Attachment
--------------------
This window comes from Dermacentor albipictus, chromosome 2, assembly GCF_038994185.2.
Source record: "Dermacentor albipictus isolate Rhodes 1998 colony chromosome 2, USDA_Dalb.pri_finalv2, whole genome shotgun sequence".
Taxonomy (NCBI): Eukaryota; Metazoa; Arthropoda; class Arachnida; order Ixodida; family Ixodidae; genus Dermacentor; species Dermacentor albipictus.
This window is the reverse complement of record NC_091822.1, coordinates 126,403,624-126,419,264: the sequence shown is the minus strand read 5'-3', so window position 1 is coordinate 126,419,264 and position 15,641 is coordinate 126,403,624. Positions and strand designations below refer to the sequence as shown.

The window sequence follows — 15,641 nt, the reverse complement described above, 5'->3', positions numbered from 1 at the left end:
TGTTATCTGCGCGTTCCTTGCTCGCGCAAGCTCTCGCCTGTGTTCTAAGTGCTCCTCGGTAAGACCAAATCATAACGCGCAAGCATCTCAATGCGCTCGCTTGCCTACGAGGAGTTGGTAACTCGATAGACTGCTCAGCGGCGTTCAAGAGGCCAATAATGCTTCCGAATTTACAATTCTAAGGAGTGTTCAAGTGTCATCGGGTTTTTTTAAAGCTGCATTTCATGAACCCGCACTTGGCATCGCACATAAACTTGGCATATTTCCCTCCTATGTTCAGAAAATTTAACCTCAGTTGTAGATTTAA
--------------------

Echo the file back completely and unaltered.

This window comes from Dermacentor albipictus, chromosome 2, assembly GCF_038994185.2.
Source record: "Dermacentor albipictus isolate Rhodes 1998 colony chromosome 2, USDA_Dalb.pri_finalv2, whole genome shotgun sequence".
Taxonomy (NCBI): Eukaryota; Metazoa; Arthropoda; class Arachnida; order Ixodida; family Ixodidae; genus Dermacentor; species Dermacentor albipictus.
This window is the reverse complement of record NC_091822.1, coordinates 126,403,624-126,419,264: the sequence shown is the minus strand read 5'-3', so window position 1 is coordinate 126,419,264 and position 15,641 is coordinate 126,403,624. Positions and strand designations below refer to the sequence as shown.

The window sequence follows — 15,641 nt, the reverse complement described above, 5'->3', positions numbered from 1 at the left end:
TGTTATCTGCGCGTTCCTTGCTCGCGCAAGCTCTCGCCTGTGTTCTAAGTGCTCCTCGGTAAGACCAAATCATAACGCGCAAGCATCTCAATGCGCTCGCTTGCCTACGAGGAGTTGGTAACTCGATAGACTGCTCAGCGGCGTTCAAGAGGCCAATAATGCTTCCGAATTTACAATTCTAAGGAGTGTTCAAGTGTCATCGGGTTTTTTTAAAGCTGCATTTCATGAACCCGCACTTGGCATCGCACATAAACTTGGCATATTTCCCTCCTATGTTCAGAAAATTTAACCTCAGTTGTAGATTTAA